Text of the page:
After the FIFA World Cup, the Socceroos will turn their attention towards the 2019 Asian Cup - and there will be some familiar opponents in waiting.
The pool draws have been completed for the Asian Cup, with the Aussies bundled in with Syria, Jordan and Palestine.
While being a seeded team means we dodge the likes of Japan, South Korea and Iran, there are plenty of challenges in this group.
It is an interesting pool, given that Australia only managed to book their place in the World Cup with a last gasp Tim Cahill winner against Syria recently.
And Jordan thumped the Socceroos 2-0 in 2015, meaning just escaping our pool is no fait accompli. Here is how our opponents stack up.
Ranked 76th in the world and coming from a region in the world ripped apart by conflict, it could be easy to dismiss the Syrians.
But you have to look past the surface to see why they are a genuine threat.
In 2014, Syria was ranked 151 in the world - tangible proof this is a country on the rise in world football.
German coach Bernd Stange is not taking this assignment lightly, either, scouring Syria at significant risk to find the best young players to add to his roster.
He was at the helm for Iraq during 2002-04, right around when Allied forces invaded the Middle Eastern nation.
Ducking bullets and explosions is a lessor fear to him than not putting his best team on the paddock.
For a nation weighed down by war, football is their unifying force. Expect this team to give everything they've got, for every second they are on the paddock.
And also remember they came within an inch of claiming a World Cup spot that Australia ultimately claimed.
This Middle Eastern nation has been in steady decline since 2013, tumbling from 65 in the FIFA rankings to 117.
But Jordan has a history of success against the Aussies, winning 2-1 in a World Cup qualifier in 2012 and again in 2015 when they stunned the Socceroos 2-0.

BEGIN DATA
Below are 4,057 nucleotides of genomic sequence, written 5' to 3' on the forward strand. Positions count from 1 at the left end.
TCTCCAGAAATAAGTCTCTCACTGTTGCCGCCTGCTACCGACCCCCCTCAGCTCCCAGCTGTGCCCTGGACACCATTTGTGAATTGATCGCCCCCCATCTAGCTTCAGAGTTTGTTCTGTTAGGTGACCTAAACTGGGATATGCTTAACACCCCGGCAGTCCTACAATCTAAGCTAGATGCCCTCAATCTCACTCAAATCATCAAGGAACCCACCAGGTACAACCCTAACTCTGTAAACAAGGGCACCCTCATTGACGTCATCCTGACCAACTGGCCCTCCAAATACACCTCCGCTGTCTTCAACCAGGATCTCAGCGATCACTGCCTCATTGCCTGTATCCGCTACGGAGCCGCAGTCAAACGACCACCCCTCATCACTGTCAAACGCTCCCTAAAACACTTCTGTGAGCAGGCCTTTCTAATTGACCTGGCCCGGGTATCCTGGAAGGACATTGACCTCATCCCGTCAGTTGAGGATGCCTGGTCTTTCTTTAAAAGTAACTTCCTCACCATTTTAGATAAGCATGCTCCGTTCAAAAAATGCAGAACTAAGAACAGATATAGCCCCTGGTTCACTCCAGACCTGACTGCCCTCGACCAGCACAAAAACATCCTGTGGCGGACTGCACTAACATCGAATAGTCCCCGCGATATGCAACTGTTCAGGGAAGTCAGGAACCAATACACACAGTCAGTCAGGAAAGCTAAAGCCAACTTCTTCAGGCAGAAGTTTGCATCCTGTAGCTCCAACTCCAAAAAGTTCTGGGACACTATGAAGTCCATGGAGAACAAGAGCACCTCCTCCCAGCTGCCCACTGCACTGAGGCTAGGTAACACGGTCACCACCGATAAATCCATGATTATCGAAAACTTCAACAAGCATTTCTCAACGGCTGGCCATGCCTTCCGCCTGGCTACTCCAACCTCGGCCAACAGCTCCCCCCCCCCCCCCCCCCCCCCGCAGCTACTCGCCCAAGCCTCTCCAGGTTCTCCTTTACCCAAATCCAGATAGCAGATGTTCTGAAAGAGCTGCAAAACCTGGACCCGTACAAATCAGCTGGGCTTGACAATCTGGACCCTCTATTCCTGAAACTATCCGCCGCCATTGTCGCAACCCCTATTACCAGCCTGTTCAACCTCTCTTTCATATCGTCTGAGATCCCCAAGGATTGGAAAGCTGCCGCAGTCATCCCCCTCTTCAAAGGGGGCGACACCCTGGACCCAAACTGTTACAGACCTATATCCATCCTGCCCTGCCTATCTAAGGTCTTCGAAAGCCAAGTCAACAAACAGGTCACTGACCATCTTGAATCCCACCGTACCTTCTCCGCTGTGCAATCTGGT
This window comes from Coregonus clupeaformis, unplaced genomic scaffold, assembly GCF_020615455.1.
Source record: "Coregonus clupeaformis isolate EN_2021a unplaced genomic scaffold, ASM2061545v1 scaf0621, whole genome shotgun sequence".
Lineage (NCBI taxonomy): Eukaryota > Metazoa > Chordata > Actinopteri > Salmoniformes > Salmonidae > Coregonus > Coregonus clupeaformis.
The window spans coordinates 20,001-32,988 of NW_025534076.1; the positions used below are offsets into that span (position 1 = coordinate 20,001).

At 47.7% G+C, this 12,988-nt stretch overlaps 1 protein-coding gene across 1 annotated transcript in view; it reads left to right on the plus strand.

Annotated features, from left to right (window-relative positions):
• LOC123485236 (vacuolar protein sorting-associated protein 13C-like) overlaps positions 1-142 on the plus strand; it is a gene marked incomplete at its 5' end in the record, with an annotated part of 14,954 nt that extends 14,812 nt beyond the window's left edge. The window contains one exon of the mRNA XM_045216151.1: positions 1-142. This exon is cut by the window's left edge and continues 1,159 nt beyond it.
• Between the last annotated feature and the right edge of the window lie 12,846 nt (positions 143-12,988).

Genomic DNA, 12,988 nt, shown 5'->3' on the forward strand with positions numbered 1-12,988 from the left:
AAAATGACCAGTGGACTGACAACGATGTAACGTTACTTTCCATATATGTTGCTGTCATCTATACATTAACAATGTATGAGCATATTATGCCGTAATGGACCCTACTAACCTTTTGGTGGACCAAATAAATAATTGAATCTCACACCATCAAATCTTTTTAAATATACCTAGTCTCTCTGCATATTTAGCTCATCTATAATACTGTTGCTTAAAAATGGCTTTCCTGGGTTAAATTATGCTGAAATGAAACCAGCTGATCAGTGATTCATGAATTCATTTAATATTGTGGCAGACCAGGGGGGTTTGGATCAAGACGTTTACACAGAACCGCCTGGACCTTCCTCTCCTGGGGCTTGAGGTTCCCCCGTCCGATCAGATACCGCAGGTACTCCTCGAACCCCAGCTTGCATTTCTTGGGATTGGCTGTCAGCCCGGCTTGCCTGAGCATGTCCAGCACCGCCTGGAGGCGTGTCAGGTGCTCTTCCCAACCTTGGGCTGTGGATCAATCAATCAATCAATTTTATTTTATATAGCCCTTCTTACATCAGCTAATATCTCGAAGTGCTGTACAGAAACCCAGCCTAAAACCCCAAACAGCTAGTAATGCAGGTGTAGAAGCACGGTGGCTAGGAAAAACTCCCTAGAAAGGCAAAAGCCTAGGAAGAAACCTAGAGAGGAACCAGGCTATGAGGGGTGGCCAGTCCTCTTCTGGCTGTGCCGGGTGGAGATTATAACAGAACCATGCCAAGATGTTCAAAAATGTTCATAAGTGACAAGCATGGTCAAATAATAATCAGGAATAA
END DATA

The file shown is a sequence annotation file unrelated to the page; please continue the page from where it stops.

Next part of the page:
The other two matches have been decisive Australian victories, but Jordan cannot be underestimated here.
In an Asian Cup that has been expanded to 24 teams, drawing Jordan presents a challenge to the Australians.
While Syria, Jordan, Iraq and Saudi Arabi are familiar opponents for the Socceroos, their neighbour to the west has largely flown under our radar.
But Palestine possess a big threat, despite their geographic size. They are 83rd in the FIFA rankings, having surged from 134 in 2015.
They are relatively new on the circuit, having only been officially recognised by FIFA as a world nation in 1998.
Palestine is also a development target for the Asian Football Confederation (AFC), which has launched a range of projects to improve their national standard.
The last time Australia played any team from Palestine was back in 1939, so this will be a team largely unknown to us.
And with the AFC backing them to succeed, Palestine could be a genuine threat for this Asian Cup.
Josh Alston is a hack with over 12 years industry experience, covering sport across all codes for newspapers and online agencies. Known to frequent grade matches because of their cheap tinnies. Eventually graduated with a Bachelor of Journalism and a Masters in sitting on the hill when the local cricket side was playing. Softball premiership winner, rugby league legend in Year 10 and no stranger to Doomben Racecourse.